Hornady Lock-N-Load Ammo Plant

Make ammo. Shoot ammo. Repeat.

Arrived yesterday. Actually 2 presses arrived yesterday. However I’ve not loaded any on the RCBS Summit as of yet. This is actually my second go round with a Hornady Lock-N-Load AP. The first one I purchased many years ago had some timing issues that neither I nor Hornady could get worked out to my satisfaction so it was returned. I have been reading that Hornady made some improvements, and I thought I’d give the Lock-N-Load a second chance. Especially since Natchez had it on sale for $399.99.

All of the equipment was packed well, and arrived unscathed. Inventoried each item as it was unpacked. Read the manual TWICE before before proceeding. As expected, Hornady has a very easy to understand manual. Did the standard cleaning of the powder measure and components. Press was mounted to my bench in the typical fashion. I never stand while reloading, therefore all of my presses are mounted directly to the bench, without the usage of any ‘risers’.

After the press was mounted I tackled the case activated power measure. Since this press is going to be loading 9MM, the installation of a PTX (powder through expander) is utilized. Assembled all the ‘cleaned’ parts as per the manual without any issues. The measure functions freely, and is very smooth. I really like the Hornady powder measures. Even more so than the Dillon!

After the powder measure assembly was complete, I thoroughly cleaned the Hornady 9MM dies purchased to use on this press. Beginning with a clean press and dies, is a must. A step that apparently several re-loaders (especially newbies) seem to bypass, and they wonder why they have issues right out of the gate.

The press came setup for large primers and required the components of small primers. Thoroughly inspected all components for any machining defects, and found none. Change over was without issue and straight forward. Installed the #8 shell-plate, and began cycling the press, paying close attention to the primer seating punch as it entered the cutouts in the shell-plate. I did notice that the shell-plate needed to advance just ever so slightly clockwise to insure the primer punch was dead center. Made a 1/8th turn adjustment to the left indexing pawl. That did the trick. The shell-plate cutout is now directly centered over the primer seating punch.

Began the installation of the dies with the Hornady die bushings, and carefully adjusted each die to match the 9MM ammo produced on my Dillon XL650. All of the cartridges loaded on the Dillon have performed exceptionally well. Therefore the closer I can get the ammo produced on the Hornady as compared to the Dillon the better it will be. This procedure took some time, and was successful.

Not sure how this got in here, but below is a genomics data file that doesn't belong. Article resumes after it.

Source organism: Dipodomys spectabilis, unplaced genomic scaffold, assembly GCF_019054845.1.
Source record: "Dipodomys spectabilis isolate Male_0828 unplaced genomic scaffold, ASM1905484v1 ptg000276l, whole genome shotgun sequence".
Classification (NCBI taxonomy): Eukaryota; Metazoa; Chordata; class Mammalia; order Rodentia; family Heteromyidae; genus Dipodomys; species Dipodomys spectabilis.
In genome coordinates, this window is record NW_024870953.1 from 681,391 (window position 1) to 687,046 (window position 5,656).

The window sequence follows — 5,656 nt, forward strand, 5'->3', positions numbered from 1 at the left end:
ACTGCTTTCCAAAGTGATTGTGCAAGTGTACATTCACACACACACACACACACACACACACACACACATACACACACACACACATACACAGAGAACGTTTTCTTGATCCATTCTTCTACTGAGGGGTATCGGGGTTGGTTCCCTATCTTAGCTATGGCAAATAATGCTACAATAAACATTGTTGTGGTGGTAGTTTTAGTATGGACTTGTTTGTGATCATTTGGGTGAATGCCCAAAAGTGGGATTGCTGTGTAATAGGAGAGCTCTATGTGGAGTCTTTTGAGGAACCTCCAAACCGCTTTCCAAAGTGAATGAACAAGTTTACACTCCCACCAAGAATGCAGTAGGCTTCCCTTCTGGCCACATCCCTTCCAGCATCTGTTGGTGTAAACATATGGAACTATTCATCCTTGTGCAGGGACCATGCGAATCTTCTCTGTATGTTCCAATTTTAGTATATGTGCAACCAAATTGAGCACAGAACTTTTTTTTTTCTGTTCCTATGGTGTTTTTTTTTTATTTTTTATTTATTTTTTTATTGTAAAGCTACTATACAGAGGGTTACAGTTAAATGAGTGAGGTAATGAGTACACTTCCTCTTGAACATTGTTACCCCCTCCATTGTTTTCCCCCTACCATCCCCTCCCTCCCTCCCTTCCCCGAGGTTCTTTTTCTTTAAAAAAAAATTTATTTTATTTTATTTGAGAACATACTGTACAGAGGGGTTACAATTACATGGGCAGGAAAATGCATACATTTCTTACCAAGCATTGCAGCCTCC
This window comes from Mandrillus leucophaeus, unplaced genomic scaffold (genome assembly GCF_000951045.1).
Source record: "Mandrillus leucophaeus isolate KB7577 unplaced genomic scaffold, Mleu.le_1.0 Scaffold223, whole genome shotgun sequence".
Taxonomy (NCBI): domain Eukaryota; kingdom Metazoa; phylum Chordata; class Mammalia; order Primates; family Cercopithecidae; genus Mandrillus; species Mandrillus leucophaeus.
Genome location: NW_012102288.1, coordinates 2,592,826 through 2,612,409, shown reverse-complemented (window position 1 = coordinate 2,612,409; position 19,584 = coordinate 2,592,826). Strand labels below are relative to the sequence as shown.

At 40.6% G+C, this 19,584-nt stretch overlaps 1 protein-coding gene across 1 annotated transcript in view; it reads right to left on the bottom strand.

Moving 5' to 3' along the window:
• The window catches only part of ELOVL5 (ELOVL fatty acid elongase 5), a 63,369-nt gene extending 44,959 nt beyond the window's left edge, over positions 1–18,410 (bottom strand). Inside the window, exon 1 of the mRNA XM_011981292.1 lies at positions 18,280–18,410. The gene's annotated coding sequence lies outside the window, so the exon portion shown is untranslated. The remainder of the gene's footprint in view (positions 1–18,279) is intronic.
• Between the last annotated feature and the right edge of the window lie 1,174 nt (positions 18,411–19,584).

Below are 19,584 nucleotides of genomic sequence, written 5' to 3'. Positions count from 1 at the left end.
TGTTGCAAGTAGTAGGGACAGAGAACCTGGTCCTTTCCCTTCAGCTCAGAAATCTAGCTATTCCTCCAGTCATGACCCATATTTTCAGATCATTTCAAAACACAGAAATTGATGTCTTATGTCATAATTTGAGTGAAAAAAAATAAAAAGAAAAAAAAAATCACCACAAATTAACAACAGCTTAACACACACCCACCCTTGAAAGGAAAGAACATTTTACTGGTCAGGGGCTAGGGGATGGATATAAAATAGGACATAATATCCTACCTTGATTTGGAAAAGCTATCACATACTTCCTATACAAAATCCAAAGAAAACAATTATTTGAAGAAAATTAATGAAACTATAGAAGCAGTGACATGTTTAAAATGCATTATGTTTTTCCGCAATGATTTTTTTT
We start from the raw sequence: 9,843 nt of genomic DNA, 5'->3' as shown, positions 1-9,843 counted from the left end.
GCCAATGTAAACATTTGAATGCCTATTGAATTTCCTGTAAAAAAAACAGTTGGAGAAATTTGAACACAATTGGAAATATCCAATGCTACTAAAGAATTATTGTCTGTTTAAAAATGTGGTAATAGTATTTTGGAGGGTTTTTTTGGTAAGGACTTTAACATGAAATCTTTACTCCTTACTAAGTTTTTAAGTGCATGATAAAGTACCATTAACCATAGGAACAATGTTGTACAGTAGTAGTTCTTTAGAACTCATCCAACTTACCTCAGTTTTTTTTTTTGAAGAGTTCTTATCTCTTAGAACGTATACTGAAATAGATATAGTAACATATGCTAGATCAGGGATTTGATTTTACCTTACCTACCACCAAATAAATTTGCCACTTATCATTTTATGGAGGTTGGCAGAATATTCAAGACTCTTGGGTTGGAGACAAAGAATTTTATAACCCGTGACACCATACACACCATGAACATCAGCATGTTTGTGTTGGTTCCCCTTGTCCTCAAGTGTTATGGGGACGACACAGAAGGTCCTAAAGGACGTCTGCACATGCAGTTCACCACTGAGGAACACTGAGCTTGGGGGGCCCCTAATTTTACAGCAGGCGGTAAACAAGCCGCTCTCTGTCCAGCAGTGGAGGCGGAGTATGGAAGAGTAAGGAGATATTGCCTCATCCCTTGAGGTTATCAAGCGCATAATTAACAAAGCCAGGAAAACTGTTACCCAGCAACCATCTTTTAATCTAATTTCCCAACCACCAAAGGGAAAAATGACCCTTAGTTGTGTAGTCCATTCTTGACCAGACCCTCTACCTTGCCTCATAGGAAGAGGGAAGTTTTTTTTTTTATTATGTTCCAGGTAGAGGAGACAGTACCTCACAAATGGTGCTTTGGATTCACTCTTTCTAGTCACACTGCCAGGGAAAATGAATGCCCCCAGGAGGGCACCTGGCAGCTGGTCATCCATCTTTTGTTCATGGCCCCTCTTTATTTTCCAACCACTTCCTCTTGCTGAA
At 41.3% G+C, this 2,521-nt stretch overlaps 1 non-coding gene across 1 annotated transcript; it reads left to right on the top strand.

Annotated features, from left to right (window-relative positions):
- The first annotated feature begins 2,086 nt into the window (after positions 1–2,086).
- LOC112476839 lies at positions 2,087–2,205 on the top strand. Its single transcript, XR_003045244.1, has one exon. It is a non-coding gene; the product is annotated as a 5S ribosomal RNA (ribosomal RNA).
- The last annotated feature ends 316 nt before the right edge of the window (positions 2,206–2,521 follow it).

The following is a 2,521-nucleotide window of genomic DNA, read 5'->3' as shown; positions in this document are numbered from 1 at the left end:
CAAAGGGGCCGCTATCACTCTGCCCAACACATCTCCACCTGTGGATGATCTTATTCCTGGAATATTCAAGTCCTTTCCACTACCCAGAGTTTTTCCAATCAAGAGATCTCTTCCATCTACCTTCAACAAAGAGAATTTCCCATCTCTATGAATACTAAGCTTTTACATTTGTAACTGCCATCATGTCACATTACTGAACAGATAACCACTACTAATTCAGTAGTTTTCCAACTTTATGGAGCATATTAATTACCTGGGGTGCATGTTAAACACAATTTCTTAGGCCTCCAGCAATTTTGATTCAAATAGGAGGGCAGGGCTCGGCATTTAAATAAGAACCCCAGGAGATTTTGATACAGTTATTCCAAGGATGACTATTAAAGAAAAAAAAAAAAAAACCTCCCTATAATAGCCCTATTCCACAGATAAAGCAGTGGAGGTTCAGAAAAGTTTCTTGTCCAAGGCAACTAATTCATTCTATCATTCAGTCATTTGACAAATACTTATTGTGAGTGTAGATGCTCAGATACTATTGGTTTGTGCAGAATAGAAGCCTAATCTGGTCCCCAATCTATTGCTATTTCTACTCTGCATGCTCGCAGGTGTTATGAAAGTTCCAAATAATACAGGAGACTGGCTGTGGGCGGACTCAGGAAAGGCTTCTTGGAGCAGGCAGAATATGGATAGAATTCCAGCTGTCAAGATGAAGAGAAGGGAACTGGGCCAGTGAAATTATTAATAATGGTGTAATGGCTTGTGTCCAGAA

Now on to the powder measure installation. IMO this is where Hornady shines over Dillon, and if you know me well, you know I’m a huge fan of Dillon. Not knocking Dillon in any way, but Hornady does have a better powder measure. Anyhow, after several adjustments, the powder measure is dumping the proper charge of powder. As expected it will dispense charges within + or – .1 grain.

Everything is assembled, and apparently function properly. Total time about 2 hours. Loaded the primer tube with 25 small pistol primers, and began cycling the press, removing the exposed primer at each cycle so to insure the primer system is picking up a new primer on each cycle. It is. The press is cycling very smooth. Even better than I recall with the first go round with a Hornady Lock-N-Load AP.

Filled the primer tube, filled the powder measure, grabbed a handful of spent 9MM cases, and grabbed a handful of 124gr projectiles. Lets see if this thing works as well as either of my Dillon machines. I quickly loaded 50 rounds with ZERO issues. None. I spot checked several powder charges along the way, and they were spot on. All primers seated properly. Cases were properly flared. Bullets seated and taper crimped. COAL was within .0005 of the ammo I produce on the XL650. Happy camper.

Conclusion. Apparently Hornady did make some changes to this press, and those changes have greatly improved this machine. Is this machine as refined as the Dillon XL650? No. I’d say it’s 90% of the Dillon with the powder measure being 110% of the Dillon. With that being said, the Hornady Lock-N-Load is a very good value. Especially when you can catch one on sale and save a few $$$. I do feel the Hornady Lock-N-Load AP is going to be on my bench for many years, and will produce thousands of good quality rounds.

My favorite reloading supplies suppliers

Are Natchez and Midsouth Shooters, both which are located in Tennessee. MidwayUSA comes in 3rd (if Natchez and Midsouth are out of stock I’ll look at MidwayUSA), and I avoid Graf & Sons at all cost. Graf & Sons are typically higher, even with their ‘free shipping” (yeah it’s free alright, LOL). All Graf & Sons do is include the shipping cost into the price listed, and then charge you a separate $9.95 fee for each order.

2 new machines due in today

The Hornady Lock-N-Load Ammo Plant configured for 9mm, and going a totally different direction for more precision ammo. A RCBS Summit press.

After reading/watching several reviews, I cancelled the Hornady Iron press in favor of the RCBS Summit, mainly due to much tighter concentricity tolerances. Not to say that the Hornady Iron press is bad, it’s just the RCBS is even better. Going to set the RCBS Summit up to load for 3 rifles only. A .223 Rem, a 6.5 Creedmoor, and a .308 Win, all 3 that are of the AR platform. Yes, I prefer semi-autos over bolt actions. All other loads will be produced on either my Dillon XL650, Dillon Square Deal B, or the Hornady Lock-N-Load AP. All 3 of those machines produce ammo that is more than sufficient for our 3 Gun matches, and general shooting.